Keep an eye on my Twitter feed for ongoing developments in the aftermath of the Iranian presidential election. In the meantime I’ll work on some of the trends which appear here, the first one being how terrible the BBC’s and other terrestrial news stations’ ongoing coverage remains of this saga. From Nicholas Owen presuming days ago that the election was settled, to referring to Ahmadinejad as the President of Iran when visiting Russia, to presuming that they have no means of querying the validity of the election results, something is seriously wrong with the BBC’s editorial viewpoint of events in Iran. Twitter of course has shown the disparity between fast moving events on the ground, and even newspapers’ coverage, which is often wildly inaccurate, often aiming for conclusions where there aren’t any.
What we can safely say now is that Ahmadinejad really did steal the election, although whether or not he’ll get away with it is anyone’s guess. And the numbers really are out there:
Amid a swirl of rumour, two alternative sets of statistics purporting to represent the reformist presidential candidate Mir Hossein Mousavi as the “true” winner of Iran‘s disputed presidential election have been circulating in Tehran.
Their authenticity is impossible to gauge. One set, attributed to an “informed source” in the interior ministry and appearing on Iranian opposition websites, shows Mousavi winning 21.3m votes, or 57.2% of the total – enough to give him outright victory without a second-round run-off.
According to these figures, Mahmoud Ahmadinejad won 10.5m votes (28%). The two other candidates, Mohsen Rezai and Mehdi Karroubi, are reported as gaining 2.7m (7.2%) and 2.2m (6%) respectively.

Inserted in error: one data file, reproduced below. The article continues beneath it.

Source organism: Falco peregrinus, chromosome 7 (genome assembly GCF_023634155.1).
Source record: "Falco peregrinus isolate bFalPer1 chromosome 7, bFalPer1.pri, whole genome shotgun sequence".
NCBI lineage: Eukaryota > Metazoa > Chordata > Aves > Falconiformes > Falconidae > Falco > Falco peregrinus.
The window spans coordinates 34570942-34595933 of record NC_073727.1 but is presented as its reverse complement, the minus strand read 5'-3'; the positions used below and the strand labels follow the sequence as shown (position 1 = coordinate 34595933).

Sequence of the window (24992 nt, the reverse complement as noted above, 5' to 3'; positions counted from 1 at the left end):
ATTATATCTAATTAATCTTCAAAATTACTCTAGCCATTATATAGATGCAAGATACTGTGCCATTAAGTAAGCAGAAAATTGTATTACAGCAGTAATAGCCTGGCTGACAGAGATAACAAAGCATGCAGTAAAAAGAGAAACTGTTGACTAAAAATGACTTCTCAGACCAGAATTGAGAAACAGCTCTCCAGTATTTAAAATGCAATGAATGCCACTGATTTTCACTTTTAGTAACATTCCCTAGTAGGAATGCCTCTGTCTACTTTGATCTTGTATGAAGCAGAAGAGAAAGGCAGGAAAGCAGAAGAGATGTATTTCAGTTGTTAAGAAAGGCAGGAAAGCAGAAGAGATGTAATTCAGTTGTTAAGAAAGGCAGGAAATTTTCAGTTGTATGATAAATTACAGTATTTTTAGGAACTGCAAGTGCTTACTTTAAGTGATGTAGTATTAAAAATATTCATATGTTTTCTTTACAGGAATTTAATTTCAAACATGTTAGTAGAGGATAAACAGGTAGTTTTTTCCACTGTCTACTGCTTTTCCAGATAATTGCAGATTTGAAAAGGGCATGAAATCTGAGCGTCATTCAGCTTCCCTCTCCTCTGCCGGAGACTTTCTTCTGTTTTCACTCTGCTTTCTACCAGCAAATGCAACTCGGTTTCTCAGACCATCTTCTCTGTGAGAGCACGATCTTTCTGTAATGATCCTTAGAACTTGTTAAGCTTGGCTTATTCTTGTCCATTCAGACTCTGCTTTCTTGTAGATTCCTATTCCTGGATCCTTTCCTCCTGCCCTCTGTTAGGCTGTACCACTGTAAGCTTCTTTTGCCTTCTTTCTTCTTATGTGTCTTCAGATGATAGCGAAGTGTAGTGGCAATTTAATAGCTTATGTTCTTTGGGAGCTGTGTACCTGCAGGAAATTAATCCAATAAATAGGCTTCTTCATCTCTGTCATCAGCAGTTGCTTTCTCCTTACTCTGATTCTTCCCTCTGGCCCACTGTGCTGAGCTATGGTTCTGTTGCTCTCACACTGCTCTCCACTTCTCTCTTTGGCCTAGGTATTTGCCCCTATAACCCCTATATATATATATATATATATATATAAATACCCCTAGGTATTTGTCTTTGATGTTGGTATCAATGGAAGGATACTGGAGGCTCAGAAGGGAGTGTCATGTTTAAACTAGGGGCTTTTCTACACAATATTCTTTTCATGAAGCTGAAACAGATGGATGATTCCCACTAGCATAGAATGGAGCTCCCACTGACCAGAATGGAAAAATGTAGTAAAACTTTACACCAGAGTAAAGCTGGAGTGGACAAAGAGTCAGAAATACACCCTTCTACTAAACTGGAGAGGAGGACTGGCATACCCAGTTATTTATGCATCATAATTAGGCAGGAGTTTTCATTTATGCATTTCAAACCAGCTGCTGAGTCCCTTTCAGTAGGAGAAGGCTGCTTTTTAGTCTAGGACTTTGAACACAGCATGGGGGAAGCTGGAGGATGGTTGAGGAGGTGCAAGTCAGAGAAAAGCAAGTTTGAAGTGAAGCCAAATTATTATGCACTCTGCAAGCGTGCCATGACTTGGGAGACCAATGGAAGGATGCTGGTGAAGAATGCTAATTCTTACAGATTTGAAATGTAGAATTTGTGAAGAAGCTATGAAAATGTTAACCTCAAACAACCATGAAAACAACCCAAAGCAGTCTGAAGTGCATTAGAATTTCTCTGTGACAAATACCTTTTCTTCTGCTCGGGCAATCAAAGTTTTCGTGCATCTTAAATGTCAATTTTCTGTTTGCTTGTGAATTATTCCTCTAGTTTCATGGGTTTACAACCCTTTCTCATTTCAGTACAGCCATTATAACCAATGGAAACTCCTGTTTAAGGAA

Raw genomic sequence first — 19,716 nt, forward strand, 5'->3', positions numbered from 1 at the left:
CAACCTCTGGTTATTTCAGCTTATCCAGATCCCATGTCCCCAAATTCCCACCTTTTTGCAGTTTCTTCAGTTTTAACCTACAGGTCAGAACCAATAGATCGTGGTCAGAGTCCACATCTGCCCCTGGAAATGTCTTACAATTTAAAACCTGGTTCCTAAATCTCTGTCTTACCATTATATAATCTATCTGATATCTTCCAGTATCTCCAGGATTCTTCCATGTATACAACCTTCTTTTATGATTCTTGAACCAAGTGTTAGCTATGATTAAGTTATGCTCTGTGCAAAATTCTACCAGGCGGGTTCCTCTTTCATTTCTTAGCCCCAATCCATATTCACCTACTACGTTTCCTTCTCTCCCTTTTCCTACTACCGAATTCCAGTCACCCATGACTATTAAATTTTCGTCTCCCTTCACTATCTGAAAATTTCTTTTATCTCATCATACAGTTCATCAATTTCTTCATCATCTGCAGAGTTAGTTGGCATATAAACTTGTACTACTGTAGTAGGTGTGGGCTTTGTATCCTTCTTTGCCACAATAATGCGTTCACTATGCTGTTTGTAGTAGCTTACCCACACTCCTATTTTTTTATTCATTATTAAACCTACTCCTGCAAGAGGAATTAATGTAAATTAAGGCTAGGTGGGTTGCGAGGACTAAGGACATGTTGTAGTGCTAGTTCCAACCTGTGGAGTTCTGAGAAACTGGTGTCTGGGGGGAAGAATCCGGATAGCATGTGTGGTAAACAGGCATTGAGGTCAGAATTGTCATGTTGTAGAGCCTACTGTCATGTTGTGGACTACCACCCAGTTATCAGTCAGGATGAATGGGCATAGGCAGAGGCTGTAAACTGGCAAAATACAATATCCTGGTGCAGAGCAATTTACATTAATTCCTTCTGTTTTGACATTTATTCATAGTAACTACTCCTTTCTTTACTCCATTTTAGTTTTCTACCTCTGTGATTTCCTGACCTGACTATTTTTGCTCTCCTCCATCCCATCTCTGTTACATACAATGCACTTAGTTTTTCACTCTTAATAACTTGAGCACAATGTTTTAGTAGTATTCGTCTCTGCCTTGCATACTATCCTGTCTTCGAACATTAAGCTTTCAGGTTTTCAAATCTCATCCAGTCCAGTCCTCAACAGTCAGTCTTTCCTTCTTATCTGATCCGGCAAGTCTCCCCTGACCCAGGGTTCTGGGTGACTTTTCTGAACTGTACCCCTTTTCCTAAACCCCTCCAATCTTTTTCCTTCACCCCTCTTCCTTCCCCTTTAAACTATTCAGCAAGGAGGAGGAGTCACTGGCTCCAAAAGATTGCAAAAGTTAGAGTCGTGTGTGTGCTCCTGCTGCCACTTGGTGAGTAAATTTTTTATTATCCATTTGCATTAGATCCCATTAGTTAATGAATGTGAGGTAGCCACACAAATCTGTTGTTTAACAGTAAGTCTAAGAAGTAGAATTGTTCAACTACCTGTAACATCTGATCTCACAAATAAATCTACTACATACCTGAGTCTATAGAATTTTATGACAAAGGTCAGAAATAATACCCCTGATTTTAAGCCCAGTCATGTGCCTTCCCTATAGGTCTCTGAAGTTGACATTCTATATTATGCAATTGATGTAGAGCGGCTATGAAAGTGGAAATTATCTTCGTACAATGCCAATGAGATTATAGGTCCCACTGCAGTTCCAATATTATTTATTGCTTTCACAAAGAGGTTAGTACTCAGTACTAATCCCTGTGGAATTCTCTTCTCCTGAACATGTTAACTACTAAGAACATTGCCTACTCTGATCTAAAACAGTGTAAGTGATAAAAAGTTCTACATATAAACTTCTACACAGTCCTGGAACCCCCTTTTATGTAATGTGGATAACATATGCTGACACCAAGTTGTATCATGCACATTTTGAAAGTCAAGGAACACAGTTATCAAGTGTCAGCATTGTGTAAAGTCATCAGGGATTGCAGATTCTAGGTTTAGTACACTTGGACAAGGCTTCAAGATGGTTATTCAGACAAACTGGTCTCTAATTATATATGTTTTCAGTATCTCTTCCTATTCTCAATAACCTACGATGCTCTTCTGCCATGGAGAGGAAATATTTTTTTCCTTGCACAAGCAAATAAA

In contrast to the official result, the figures also report 600,000 spoilt ballots. Unusually, the interior ministry’s official announcement made no mention of invalid votes.
The unofficial figures also record a different turnout statistic – 81% (37.4m) in contrast to the 85% given by the government.
The figures have been accompanied by claims from unnamed interior ministry sources that fake statistics were fed into a software program and then distributed to vote counts among polling stations to produce a plausible outcome. The same sources have also claimed that the interior ministry’s statements announcing the results were prepared before Friday night’s count.
I find it shocking that the BBC wouldn’t even mention that this information is out there, nor how widespread it is. It’s coming to a crunch now, with Supreme Leader Ayatollah Khamenei’s offer of a recount (pointless considering the bubbling news that ballots were burned) being rejected by Mousavi’s camp. Will a revolution be necessary to undo the coup, and will the BBC (and others) continue to present Ahmadinejad as the legitimate president of Iran? Whatever happened to journalism?! Oh yeh – Hutton.